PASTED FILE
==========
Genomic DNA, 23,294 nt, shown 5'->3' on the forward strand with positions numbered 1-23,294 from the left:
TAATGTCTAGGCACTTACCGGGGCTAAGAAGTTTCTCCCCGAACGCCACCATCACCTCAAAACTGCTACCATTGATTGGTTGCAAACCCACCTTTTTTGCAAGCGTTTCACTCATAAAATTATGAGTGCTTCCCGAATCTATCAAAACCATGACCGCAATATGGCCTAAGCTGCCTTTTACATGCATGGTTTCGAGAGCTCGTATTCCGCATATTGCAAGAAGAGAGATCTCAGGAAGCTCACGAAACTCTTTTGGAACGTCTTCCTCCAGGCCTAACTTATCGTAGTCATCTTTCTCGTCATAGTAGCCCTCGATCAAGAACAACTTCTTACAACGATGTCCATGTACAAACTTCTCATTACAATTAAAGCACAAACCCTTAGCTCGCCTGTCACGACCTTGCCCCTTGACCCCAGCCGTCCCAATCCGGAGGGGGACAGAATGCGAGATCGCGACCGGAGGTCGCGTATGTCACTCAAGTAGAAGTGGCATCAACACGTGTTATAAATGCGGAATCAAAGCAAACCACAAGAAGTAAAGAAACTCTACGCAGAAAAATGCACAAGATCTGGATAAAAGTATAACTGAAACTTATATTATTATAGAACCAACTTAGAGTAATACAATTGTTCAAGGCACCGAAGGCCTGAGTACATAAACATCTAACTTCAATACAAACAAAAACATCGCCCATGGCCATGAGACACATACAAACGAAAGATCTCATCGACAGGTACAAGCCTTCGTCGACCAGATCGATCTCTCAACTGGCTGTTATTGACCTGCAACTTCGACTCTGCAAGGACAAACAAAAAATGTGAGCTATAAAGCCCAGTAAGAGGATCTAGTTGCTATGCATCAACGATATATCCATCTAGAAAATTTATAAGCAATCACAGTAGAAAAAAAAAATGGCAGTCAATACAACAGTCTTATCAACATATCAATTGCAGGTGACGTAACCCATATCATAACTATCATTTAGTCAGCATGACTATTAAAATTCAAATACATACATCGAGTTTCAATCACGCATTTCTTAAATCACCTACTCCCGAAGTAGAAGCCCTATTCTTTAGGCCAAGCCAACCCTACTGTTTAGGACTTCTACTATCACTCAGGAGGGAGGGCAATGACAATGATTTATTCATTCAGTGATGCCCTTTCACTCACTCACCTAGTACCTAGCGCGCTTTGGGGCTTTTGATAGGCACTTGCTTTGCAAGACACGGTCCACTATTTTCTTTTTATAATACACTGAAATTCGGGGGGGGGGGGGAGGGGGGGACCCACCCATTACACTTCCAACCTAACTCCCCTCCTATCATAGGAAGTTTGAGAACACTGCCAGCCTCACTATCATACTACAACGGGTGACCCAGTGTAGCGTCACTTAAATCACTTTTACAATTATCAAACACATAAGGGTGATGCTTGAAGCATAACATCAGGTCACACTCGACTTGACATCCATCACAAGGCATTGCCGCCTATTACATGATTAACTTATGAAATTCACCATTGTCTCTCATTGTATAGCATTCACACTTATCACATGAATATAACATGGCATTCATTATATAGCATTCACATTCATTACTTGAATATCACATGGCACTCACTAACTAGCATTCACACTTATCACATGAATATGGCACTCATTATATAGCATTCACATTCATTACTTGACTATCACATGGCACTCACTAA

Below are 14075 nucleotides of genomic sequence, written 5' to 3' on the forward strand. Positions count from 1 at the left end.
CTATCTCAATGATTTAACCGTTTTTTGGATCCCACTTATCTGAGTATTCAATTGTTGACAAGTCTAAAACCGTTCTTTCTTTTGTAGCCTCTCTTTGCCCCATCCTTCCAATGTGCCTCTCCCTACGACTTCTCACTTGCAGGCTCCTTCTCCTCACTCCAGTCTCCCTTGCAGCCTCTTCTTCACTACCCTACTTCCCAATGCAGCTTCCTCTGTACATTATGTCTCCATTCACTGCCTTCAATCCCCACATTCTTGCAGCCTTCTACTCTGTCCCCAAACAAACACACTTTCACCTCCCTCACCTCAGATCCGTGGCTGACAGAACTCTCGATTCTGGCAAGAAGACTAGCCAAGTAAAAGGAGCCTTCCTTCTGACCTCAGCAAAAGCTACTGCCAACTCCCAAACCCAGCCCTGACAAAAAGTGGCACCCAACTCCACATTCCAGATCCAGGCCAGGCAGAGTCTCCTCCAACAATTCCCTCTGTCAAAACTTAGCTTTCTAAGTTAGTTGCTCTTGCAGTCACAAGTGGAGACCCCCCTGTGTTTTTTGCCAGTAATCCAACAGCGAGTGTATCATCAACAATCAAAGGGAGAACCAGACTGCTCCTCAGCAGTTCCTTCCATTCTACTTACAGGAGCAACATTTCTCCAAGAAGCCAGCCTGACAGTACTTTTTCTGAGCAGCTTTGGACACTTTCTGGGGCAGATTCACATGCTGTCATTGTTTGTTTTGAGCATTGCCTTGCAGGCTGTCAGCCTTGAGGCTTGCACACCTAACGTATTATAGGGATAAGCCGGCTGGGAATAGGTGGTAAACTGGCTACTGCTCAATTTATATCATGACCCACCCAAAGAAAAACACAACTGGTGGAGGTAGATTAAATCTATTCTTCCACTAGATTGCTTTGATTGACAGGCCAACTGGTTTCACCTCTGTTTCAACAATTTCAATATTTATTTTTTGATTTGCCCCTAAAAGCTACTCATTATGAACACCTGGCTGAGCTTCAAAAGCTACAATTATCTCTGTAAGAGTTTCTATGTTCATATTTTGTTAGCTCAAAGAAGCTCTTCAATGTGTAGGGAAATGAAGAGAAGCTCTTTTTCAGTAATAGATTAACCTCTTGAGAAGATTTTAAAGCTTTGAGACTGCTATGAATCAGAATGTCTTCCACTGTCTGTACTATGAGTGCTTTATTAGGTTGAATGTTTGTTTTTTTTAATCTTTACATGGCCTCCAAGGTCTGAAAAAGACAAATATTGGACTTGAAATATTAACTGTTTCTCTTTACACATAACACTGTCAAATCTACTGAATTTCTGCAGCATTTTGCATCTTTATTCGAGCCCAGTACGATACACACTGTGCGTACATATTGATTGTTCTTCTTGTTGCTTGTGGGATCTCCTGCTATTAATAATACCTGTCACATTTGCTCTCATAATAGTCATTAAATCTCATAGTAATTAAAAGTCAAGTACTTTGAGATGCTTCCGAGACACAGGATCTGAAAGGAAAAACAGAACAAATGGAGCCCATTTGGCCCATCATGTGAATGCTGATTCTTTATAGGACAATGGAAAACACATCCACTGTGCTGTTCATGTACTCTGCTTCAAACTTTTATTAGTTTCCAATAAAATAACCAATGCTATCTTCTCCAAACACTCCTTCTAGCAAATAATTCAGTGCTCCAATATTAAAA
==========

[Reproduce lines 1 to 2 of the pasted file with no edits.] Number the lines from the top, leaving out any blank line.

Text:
Genomic DNA, 23,294 nt, shown 5'->3' on the forward strand with positions numbered 1-23,294 from the left:
TAATGTCTAGGCACTTACCGGGGCTAAGAAGTTTCTCCCCGAACGCCACCATCACCTCAAAACTGCTACCATTGATTGGTTGCAAACCCACCTTTTTTGCAAGCGTTTCACTCATAAAATTATGAGTGCTTCCCGAATCTATCAAAACCATGACCGCAATATGGCCTAAGCTGCCTTTTACATGCATGGTTTCGAGAGCTCGTATTCCGCATATTGCAAGAAGAGAGATCTCAGGAAGCTCACGAAACTCTTTTGGAACGTCTTCCTCCAGGCCTAACTTATCGTAGTCATCTTTCTCGTCATAGTAGCCCTCGATCAAGAACAACTTCTTACAACGATGTCCATGTACAAACTTCTCATTACAATTAAAGCACAAACCCTTAGCTCGCCTGTCACGACCTTGCCCCTTGACCCCAGCCGTCCCAATCCGGAGGGGGACAGAATGCGAGATCGCGACCGGAGGTCGCGTATGTCACTCAAGTAGAAGTGGCATCAACACGTGTTATAAATGCGGAATCAAAGCAAACCACAAGAAGTAAAGAAACTCTACGCAGAAAAATGCACAAGATCTGGATAAAAGTATAACTGAAACTTATATTATTATAGAACCAACTTAGAGTAATACAATTGTTCAAGGCACCGAAGGCCTGAGTACATAAACATCTAACTTCAATACAAACAAAAACATCGCCCATGGCCATGAGACACATACAAACGAAAGATCTCATCGACAGGTACAAGCCTTCGTCGACCAGATCGATCTCTCAACTGGCTGTTATTGACCTGCAACTTCGACTCTGCAAGGACAAACAAAAAATGTGAGCTATAAAGCCCAGTAAGAGGATCTAGTTGCTATGCATCAACGATATATCCATCTAGAAAATTTATAAGCAATCACAGTAGAAAAAAAAAATGGCAGTCAATACAACAGTCTTATCAACATATCAATTGCAGGTGACGTAACCCATATCATAACTATCATTTAGTCAGCATGACTATTAAAATTCAAATACATACATCGAGTTTCAATCACGCATTTCTTAAATCACCTACTCCCGAAGTAGAAGCCCTATTCTTTAGGCCAAGCCAACCCTACTGTTTAGGACTTCTACTATCACTCAGGAGGGAGGGCAATGACAATGATTTATTCATTCAGTGATGCCCTTTCACTCACTCACCTAGTACCTAGCGCGCTTTGGGGCTTTTGATAGGCACTTGCTTTGCAAGACACGGTCCACTATTTTCTTTTTATAATACACTGAAATTCGGGGGGGGGGGGGAGGGGGGGACCCACCCATTACACTTCCAACCTAACTCCCCTCCTATCATAGGAAGTTTGAGAACACTGCCAGCCTCACTATCATACTACAACGGGTGACCCAGTGTAGCGTCACTTAAATCACTTTTACAATTATCAAACACATAAGGGTGATGCTTGAAGCATAACATCAGGTCACACTCGACTTGACATCCATCACAAGGCATTGCCGCCTATTACATGATTAACTTATGAAATTCACCATTGTCTCTCATTGTATAGCATTCACACTTATCACATGAATATAACATGGCATTCATTATATAGCATTCACATTCATTACTTGAATATCACATGGCACTCACTAACTAGCATTCACACTTATCACATGAATATGGCACTCATTATATAGCATTCACATTCATTACTTGACTATCACATGGCACTCACTAA